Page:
(1) In 1777, representatives of the New Hampshire and New York Grants, meeting in the Old Constitution House, adopted the first constitution of the "free and independent" Republic of Vermont. From 1777 to 1808 the village was the part-time capital of the new Republic, seat of Windsor County. The result was an early influx of professional people; i.e., lawyers, physicians, merchants, businessmen and entrepreneurs into the village who recognized the political and economic necessity and opportunities of being directly associated with the new republic's and then stateıs seat of government and, to a lesser extent, with the county seat. By 1783 there was enough political stability and commercial prosperity in the village to support the publication of a local newspaper, the politically important Vermont Journal. Some of the prominent individuals associated with the village were: (a) Reuben Dean, a silversmith and goldsmith, who in 1778 executed Ira Allen's design for the first Great Seal of the Republic of Vermont; (b) Horace Everett (1779-1851), one of Vermont's prominent early nineteenth century jurists and legislators in whose office William Maxwell Evarts studied law following his graduation from Yale College in 1837; (c) William Maxwell Evarts (1818-1901), a prominent jurist and statesman who served as President Andrew Johnson's Attorney General, as the Chief Counsel for the Defense in Johnson's 1868 impeachment trial, and as President Rutherford B. Hayes' Secretary of State; (d) Nicanor Kendell, Richard Lawrence and Samuel Robbins, inventors and entrepreneurs and the founders of the Robbins and Lawrence Company, the first manufactory in the United States to mass produce rifles with interchangeable parts.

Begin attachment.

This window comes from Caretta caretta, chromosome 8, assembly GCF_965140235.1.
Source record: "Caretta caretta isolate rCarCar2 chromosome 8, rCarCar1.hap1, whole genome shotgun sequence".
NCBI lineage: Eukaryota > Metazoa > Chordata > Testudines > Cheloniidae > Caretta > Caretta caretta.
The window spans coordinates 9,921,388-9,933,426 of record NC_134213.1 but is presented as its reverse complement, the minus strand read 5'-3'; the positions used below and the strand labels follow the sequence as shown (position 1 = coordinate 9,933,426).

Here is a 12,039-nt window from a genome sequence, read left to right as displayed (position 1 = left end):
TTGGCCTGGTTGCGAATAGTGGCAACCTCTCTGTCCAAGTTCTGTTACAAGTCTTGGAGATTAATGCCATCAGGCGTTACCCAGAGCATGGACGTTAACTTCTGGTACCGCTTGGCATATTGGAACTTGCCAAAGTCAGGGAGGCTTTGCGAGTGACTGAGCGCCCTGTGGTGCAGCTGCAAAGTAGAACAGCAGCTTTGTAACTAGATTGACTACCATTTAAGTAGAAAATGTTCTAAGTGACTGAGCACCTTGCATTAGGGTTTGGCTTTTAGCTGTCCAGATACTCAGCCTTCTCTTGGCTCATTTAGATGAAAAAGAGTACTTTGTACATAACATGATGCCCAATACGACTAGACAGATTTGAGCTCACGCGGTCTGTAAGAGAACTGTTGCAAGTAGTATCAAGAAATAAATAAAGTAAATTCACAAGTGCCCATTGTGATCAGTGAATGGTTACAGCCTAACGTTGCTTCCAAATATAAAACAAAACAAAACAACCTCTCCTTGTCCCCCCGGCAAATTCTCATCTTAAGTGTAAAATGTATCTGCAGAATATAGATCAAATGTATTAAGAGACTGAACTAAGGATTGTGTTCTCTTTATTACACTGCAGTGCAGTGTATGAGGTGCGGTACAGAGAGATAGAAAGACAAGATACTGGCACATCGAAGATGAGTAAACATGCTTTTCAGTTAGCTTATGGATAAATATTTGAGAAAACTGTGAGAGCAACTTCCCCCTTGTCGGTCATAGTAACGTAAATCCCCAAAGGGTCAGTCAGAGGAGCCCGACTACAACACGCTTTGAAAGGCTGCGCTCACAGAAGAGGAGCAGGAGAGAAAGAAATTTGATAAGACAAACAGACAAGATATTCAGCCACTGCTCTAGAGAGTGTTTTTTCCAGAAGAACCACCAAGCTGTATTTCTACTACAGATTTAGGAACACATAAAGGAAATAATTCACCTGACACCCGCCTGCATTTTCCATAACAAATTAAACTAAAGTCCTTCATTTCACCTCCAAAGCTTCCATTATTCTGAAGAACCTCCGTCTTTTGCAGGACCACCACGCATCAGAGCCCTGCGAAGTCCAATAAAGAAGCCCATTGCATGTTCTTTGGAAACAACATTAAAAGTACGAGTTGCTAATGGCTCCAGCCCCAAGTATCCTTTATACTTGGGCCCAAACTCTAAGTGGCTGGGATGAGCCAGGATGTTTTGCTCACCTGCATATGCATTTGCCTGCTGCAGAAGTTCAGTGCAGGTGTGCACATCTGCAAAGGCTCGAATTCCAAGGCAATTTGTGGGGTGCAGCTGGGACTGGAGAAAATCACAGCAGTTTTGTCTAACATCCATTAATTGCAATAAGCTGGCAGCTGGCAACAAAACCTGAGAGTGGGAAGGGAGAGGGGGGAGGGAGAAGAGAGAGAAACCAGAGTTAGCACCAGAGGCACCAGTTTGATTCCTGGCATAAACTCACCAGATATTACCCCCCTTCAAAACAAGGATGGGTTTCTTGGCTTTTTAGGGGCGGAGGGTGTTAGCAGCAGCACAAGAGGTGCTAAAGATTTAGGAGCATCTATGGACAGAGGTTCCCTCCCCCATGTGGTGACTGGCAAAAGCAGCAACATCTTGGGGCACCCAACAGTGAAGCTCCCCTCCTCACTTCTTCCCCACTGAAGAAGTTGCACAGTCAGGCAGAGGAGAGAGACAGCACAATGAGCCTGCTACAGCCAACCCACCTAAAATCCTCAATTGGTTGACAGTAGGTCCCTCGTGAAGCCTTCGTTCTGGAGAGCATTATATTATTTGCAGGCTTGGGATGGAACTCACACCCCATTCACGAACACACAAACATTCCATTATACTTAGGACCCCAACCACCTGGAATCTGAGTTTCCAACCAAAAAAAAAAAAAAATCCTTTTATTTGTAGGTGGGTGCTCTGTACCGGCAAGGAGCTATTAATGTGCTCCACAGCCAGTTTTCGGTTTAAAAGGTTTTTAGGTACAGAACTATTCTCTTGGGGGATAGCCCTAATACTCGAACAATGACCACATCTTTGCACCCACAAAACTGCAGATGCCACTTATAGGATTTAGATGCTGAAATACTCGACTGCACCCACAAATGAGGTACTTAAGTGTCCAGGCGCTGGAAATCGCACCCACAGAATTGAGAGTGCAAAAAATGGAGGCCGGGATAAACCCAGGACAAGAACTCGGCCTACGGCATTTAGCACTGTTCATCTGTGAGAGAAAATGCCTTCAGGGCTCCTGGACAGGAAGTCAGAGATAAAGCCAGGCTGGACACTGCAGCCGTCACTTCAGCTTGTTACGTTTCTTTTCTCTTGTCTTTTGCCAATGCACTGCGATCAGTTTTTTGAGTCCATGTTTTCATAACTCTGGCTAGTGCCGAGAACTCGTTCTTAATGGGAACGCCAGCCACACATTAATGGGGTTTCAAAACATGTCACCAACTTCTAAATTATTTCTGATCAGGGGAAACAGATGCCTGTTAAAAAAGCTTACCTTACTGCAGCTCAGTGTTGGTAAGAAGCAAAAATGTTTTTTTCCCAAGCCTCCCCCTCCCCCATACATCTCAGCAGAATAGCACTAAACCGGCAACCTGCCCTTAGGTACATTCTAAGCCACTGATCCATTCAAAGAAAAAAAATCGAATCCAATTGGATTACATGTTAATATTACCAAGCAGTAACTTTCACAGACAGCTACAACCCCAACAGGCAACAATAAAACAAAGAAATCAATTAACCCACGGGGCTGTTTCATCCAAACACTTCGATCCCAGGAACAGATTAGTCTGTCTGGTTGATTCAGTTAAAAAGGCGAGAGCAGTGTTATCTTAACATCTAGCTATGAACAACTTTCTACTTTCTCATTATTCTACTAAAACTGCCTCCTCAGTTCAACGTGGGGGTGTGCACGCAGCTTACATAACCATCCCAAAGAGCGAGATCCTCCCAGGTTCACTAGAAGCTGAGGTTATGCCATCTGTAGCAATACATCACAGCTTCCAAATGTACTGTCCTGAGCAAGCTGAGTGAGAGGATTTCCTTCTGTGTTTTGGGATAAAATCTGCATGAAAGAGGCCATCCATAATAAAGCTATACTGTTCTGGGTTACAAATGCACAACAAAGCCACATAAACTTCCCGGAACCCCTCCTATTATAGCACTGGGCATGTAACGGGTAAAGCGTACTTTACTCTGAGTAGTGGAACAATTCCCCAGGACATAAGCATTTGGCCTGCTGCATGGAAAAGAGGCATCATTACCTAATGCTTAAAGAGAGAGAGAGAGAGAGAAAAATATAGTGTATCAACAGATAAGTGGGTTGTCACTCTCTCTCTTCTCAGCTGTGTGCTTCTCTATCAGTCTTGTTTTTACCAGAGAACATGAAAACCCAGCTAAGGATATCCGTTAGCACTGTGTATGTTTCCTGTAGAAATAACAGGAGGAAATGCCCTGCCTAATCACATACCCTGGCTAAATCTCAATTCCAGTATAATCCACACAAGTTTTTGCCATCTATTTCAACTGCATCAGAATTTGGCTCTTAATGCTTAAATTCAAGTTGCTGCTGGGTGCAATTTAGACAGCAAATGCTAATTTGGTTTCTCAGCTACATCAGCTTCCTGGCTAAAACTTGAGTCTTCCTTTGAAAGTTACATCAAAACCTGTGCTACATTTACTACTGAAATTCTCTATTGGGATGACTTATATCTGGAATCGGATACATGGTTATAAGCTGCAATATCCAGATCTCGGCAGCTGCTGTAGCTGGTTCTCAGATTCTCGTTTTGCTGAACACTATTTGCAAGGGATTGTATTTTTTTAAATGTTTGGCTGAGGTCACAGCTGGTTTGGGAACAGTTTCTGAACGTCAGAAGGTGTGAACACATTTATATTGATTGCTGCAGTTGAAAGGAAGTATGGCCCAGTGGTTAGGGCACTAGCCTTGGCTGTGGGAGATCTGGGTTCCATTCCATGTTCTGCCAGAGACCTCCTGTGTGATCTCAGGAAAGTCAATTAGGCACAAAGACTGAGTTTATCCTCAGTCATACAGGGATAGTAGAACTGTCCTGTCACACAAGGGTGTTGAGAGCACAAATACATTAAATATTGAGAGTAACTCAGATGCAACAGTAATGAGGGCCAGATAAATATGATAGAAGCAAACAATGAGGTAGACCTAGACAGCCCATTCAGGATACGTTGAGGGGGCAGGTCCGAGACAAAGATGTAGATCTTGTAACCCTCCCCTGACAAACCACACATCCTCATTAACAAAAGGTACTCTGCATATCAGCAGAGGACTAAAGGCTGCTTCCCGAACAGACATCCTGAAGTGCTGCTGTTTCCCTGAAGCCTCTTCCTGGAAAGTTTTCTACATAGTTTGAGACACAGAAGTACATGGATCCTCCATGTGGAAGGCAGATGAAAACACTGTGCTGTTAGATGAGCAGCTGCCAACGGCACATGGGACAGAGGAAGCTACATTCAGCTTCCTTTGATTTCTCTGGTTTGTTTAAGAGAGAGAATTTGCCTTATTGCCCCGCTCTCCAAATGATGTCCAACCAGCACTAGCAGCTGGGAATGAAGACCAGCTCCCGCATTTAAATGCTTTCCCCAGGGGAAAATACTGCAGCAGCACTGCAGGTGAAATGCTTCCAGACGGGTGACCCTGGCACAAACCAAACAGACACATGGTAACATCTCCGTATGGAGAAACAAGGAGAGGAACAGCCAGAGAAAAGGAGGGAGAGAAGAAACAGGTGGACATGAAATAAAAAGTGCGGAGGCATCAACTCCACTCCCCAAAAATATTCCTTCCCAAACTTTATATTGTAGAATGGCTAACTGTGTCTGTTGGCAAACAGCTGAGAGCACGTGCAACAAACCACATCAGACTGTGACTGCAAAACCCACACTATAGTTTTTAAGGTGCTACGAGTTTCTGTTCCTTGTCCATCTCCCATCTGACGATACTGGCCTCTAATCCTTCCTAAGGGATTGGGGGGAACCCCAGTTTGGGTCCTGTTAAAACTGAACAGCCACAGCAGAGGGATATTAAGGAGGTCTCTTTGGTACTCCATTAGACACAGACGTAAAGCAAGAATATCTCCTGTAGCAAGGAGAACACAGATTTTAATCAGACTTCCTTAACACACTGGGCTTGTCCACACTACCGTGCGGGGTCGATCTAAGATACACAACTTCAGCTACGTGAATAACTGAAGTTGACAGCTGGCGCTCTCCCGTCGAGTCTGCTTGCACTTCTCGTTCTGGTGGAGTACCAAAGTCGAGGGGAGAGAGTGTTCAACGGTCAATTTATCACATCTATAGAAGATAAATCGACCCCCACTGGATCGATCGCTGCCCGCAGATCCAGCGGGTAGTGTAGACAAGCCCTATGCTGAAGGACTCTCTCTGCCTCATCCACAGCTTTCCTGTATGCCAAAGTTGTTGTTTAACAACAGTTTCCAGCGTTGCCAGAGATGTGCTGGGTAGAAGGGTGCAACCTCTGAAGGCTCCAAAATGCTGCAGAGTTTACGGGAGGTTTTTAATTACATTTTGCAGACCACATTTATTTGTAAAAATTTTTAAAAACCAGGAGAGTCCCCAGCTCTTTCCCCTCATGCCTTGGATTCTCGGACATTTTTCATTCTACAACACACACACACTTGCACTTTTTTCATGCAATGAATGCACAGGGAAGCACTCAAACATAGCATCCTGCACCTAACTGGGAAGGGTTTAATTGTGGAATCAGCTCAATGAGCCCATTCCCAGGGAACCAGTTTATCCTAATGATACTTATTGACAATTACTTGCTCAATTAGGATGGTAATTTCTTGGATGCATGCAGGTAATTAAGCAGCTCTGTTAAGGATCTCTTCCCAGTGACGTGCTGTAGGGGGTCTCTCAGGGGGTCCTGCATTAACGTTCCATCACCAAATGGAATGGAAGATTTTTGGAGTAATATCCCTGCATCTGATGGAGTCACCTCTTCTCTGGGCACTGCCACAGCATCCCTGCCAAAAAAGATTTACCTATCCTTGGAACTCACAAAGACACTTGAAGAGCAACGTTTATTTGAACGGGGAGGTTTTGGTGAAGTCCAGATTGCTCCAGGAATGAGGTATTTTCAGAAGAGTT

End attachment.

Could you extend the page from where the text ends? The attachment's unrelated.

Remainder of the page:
(2) Authorized by an act of the State Legislature in 1807, in 1809 the first Vermont State Prison was erected in the village on State Street. While probably considered a social disgrace by the village community, the prison supported numerous local commercial services and provided a local labor force for some of the village's manufacturing concerns.